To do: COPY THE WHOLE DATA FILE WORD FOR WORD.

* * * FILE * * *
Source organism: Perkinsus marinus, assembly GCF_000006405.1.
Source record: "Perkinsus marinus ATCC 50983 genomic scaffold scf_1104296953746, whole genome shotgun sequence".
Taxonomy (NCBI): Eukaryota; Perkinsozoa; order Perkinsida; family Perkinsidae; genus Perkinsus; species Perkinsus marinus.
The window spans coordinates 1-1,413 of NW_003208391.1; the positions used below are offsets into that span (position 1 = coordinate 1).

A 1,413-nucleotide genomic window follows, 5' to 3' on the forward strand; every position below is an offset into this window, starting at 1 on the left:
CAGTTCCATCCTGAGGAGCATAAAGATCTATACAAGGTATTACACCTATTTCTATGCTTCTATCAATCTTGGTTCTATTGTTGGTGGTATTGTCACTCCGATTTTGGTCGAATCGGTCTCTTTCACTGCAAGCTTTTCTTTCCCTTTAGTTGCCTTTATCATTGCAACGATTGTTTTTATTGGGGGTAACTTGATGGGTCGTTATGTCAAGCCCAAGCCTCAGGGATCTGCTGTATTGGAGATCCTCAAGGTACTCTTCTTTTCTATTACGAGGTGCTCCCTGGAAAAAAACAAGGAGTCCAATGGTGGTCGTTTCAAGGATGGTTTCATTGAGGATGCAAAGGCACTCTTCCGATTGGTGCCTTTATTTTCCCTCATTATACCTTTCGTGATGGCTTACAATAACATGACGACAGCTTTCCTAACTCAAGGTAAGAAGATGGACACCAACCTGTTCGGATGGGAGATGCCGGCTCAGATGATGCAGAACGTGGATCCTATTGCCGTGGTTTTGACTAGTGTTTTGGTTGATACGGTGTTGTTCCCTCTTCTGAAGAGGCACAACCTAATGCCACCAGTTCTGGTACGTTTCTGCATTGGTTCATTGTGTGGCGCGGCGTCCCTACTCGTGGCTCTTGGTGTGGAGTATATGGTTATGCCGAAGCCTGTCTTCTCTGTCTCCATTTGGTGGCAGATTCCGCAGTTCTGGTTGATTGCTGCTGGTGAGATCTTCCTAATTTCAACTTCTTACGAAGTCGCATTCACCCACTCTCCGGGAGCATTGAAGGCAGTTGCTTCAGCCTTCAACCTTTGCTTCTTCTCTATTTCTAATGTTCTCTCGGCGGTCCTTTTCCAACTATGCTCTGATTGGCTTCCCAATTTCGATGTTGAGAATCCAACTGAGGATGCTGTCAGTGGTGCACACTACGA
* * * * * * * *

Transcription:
Source organism: Perkinsus marinus, assembly GCF_000006405.1.
Source record: "Perkinsus marinus ATCC 50983 genomic scaffold scf_1104296953746, whole genome shotgun sequence".
Taxonomy (NCBI): Eukaryota; Perkinsozoa; order Perkinsida; family Perkinsidae; genus Perkinsus; species Perkinsus marinus.
The window spans coordinates 1-1,413 of NW_003208391.1; the positions used below are offsets into that span (position 1 = coordinate 1).

A 1,413-nucleotide genomic window follows, 5' to 3' on the forward strand; every position below is an offset into this window, starting at 1 on the left:
CAGTTCCATCCTGAGGAGCATAAAGATCTATACAAGGTATTACACCTATTTCTATGCTTCTATCAATCTTGGTTCTATTGTTGGTGGTATTGTCACTCCGATTTTGGTCGAATCGGTCTCTTTCACTGCAAGCTTTTCTTTCCCTTTAGTTGCCTTTATCATTGCAACGATTGTTTTTATTGGGGGTAACTTGATGGGTCGTTATGTCAAGCCCAAGCCTCAGGGATCTGCTGTATTGGAGATCCTCAAGGTACTCTTCTTTTCTATTACGAGGTGCTCCCTGGAAAAAAACAAGGAGTCCAATGGTGGTCGTTTCAAGGATGGTTTCATTGAGGATGCAAAGGCACTCTTCCGATTGGTGCCTTTATTTTCCCTCATTATACCTTTCGTGATGGCTTACAATAACATGACGACAGCTTTCCTAACTCAAGGTAAGAAGATGGACACCAACCTGTTCGGATGGGAGATGCCGGCTCAGATGATGCAGAACGTGGATCCTATTGCCGTGGTTTTGACTAGTGTTTTGGTTGATACGGTGTTGTTCCCTCTTCTGAAGAGGCACAACCTAATGCCACCAGTTCTGGTACGTTTCTGCATTGGTTCATTGTGTGGCGCGGCGTCCCTACTCGTGGCTCTTGGTGTGGAGTATATGGTTATGCCGAAGCCTGTCTTCTCTGTCTCCATTTGGTGGCAGATTCCGCAGTTCTGGTTGATTGCTGCTGGTGAGATCTTCCTAATTTCAACTTCTTACGAAGTCGCATTCACCCACTCTCCGGGAGCATTGAAGGCAGTTGCTTCAGCCTTCAACCTTTGCTTCTTCTCTATTTCTAATGTTCTCTCGGCGGTCCTTTTCCAACTATGCTCTGATTGGCTTCCCAATTTCGATGTTGAGAATCCAACTGAGGATGCTGTCAGTGGTGCACACTACGA